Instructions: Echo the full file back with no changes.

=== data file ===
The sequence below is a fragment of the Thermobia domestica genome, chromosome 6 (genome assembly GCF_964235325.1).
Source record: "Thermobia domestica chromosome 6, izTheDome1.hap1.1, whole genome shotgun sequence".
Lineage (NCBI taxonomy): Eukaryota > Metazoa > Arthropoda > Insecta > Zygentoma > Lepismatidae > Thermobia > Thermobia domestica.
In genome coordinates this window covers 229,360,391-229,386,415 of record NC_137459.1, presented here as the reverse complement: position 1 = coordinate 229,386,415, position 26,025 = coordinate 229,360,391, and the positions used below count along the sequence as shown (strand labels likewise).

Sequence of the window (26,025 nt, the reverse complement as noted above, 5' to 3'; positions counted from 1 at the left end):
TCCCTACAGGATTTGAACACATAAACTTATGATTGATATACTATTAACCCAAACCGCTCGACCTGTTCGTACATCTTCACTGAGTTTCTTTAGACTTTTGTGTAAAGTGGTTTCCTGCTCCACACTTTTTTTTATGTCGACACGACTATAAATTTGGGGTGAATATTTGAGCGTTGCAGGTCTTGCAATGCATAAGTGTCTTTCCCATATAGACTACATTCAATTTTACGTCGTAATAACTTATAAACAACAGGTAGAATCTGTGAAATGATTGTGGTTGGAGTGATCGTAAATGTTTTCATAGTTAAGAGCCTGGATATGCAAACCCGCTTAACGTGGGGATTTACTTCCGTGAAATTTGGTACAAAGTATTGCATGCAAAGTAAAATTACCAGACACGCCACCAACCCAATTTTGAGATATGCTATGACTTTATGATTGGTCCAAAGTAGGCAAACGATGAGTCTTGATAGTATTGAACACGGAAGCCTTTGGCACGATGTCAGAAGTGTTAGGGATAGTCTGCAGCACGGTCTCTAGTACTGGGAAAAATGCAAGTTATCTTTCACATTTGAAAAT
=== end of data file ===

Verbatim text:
The sequence below is a fragment of the Thermobia domestica genome, chromosome 6 (genome assembly GCF_964235325.1).
Source record: "Thermobia domestica chromosome 6, izTheDome1.hap1.1, whole genome shotgun sequence".
Lineage (NCBI taxonomy): Eukaryota > Metazoa > Arthropoda > Insecta > Zygentoma > Lepismatidae > Thermobia > Thermobia domestica.
In genome coordinates this window covers 229,360,391-229,386,415 of record NC_137459.1, presented here as the reverse complement: position 1 = coordinate 229,386,415, position 26,025 = coordinate 229,360,391, and the positions used below count along the sequence as shown (strand labels likewise).

Sequence of the window (26,025 nt, the reverse complement as noted above, 5' to 3'; positions counted from 1 at the left end):
TCCCTACAGGATTTGAACACATAAACTTATGATTGATATACTATTAACCCAAACCGCTCGACCTGTTCGTACATCTTCACTGAGTTTCTTTAGACTTTTGTGTAAAGTGGTTTCCTGCTCCACACTTTTTTTTATGTCGACACGACTATAAATTTGGGGTGAATATTTGAGCGTTGCAGGTCTTGCAATGCATAAGTGTCTTTCCCATATAGACTACATTCAATTTTACGTCGTAATAACTTATAAACAACAGGTAGAATCTGTGAAATGATTGTGGTTGGAGTGATCGTAAATGTTTTCATAGTTAAGAGCCTGGATATGCAAACCCGCTTAACGTGGGGATTTACTTCCGTGAAATTTGGTACAAAGTATTGCATGCAAAGTAAAATTACCAGACACGCCACCAACCCAATTTTGAGATATGCTATGACTTTATGATTGGTCCAAAGTAGGCAAACGATGAGTCTTGATAGTATTGAACACGGAAGCCTTTGGCACGATGTCAGAAGTGTTAGGGATAGTCTGCAGCACGGTCTCTAGTACTGGGAAAAATGCAAGTTATCTTTCACATTTGAAAAT